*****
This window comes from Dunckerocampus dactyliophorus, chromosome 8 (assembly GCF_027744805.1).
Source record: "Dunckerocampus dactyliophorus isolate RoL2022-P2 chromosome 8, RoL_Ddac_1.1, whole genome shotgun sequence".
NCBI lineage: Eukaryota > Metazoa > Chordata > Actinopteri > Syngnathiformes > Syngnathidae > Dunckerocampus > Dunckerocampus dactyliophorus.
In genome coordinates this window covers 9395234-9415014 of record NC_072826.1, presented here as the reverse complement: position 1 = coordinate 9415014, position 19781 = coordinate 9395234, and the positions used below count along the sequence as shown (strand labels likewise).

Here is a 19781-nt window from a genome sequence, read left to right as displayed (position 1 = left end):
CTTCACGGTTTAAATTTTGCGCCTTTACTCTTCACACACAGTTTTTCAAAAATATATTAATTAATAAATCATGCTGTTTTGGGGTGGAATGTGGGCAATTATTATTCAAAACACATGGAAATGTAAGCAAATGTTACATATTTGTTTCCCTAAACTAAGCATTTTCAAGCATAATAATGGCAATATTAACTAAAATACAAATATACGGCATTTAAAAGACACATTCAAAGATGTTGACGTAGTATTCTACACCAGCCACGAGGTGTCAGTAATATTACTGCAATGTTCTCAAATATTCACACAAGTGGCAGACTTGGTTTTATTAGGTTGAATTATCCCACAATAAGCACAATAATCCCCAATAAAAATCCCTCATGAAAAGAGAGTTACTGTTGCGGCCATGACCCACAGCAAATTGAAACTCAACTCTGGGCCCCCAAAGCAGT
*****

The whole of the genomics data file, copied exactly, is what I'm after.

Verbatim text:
This window comes from Dunckerocampus dactyliophorus, chromosome 8 (assembly GCF_027744805.1).
Source record: "Dunckerocampus dactyliophorus isolate RoL2022-P2 chromosome 8, RoL_Ddac_1.1, whole genome shotgun sequence".
NCBI lineage: Eukaryota > Metazoa > Chordata > Actinopteri > Syngnathiformes > Syngnathidae > Dunckerocampus > Dunckerocampus dactyliophorus.
In genome coordinates this window covers 9395234-9415014 of record NC_072826.1, presented here as the reverse complement: position 1 = coordinate 9415014, position 19781 = coordinate 9395234, and the positions used below count along the sequence as shown (strand labels likewise).

Here is a 19781-nt window from a genome sequence, read left to right as displayed (position 1 = left end):
CTTCACGGTTTAAATTTTGCGCCTTTACTCTTCACACACAGTTTTTCAAAAATATATTAATTAATAAATCATGCTGTTTTGGGGTGGAATGTGGGCAATTATTATTCAAAACACATGGAAATGTAAGCAAATGTTACATATTTGTTTCCCTAAACTAAGCATTTTCAAGCATAATAATGGCAATATTAACTAAAATACAAATATACGGCATTTAAAAGACACATTCAAAGATGTTGACGTAGTATTCTACACCAGCCACGAGGTGTCAGTAATATTACTGCAATGTTCTCAAATATTCACACAAGTGGCAGACTTGGTTTTATTAGGTTGAATTATCCCACAATAAGCACAATAATCCCCAATAAAAATCCCTCATGAAAAGAGAGTTACTGTTGCGGCCATGACCCACAGCAAATTGAAACTCAACTCTGGGCCCCCAAAGCAGT